One of the main fail­ings with EN 954–1 was Val­i­da­tion. This top­ic was sup­posed to have been cov­ered by EN 954–2, but this stan­dard was nev­er pub­lished. This has led machine builders to make design deci­sions with­out keep­ing the nec­es­sary design doc­u­men­ta­tion trail, and fur­ther­more, to skip the Val­i­da­tion step entire­ly in many cas­es.

The miss­ing Val­i­da­tion stan­dard was final­ly pub­lished in 2003 as ISO 13849–2:2003, and sub­se­quent­ly adopt­ed and har­mo­nized in 2009 as EN ISO 13849–2:2003. While no manda­to­ry imple­men­ta­tion date for this stan­dard is giv­en in the cur­rent list of stan­dards har­mo­nized under 2006/42/EC-Machin­ery, use of Part 1 of the stan­dard man­dates use of Part 2, so this stan­dard is effec­tive­ly manda­to­ry at the same time.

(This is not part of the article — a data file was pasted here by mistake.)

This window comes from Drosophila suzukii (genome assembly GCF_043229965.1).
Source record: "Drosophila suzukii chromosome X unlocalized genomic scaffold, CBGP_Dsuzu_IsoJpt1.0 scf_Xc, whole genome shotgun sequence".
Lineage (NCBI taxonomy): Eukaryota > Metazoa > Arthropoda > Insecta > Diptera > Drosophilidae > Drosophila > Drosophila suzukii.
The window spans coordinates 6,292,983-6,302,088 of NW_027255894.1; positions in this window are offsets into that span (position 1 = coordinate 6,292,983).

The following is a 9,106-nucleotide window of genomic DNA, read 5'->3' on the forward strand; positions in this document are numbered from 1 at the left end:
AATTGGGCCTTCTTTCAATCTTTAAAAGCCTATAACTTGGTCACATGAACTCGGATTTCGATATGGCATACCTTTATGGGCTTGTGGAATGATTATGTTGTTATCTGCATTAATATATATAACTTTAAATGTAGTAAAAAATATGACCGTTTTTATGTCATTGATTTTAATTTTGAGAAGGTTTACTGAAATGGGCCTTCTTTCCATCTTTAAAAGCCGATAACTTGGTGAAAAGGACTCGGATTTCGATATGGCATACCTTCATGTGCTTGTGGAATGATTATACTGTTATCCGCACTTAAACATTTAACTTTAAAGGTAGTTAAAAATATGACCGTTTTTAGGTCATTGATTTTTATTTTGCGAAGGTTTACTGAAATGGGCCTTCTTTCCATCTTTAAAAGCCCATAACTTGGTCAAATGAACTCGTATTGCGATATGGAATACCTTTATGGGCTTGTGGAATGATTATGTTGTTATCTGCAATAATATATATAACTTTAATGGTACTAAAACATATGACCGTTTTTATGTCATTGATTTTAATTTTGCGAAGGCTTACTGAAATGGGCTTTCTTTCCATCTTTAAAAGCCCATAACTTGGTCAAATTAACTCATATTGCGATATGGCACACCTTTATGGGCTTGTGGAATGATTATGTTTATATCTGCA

Part 2 brings a num­ber of key annex­es that are nec­es­sary for the imple­men­ta­tion of Part 1, and also out­lines the com­plete doc­u­men­ta­tion trail need­ed for val­i­da­tion, and coin­ci­den­tal­ly, audit. Noti­fied bpdies will be look­ing for this infor­ma­tion when eval­u­at­ing the con­tent of Tech­ni­cal Files used in CE Mark­ing.

From a North Amer­i­can per­spec­tive, these two stan­dards gain access through ANSI’s adop­tion of ISO 10218 for Indus­tri­al Robots. Part 1 of this stan­dard, cov­er­ing the robot itself, was adopt­ed last year. Part 2 of the stan­dard will be adopt­ed in 2012, and RIA R15.06 will be with­drawn. At the same time, CSA will be adopt­ing the ISO stan­dards and with­draw­ing CSA Z434.

These changes will final­ly bring North Amer­i­ca, the Inter­na­tion­al Com­mu­ni­ty and the EU onto the same foot­ing when it comes to Func­tion­al Safe­ty in indus­tri­al machin­ery appli­ca­tions. The days of “SIMPLE, SINGLE CHANNEL, SINGLE CHANNEL-MONITORED and CONTROL RELIABLE” are num­bered.

Are you ready?

Com­pli­ance InSight Con­sult­ing will be offer­ing a series of train­ing events in 2012 on this top­ic. For more infor­ma­tion, con­tact Doug Nix.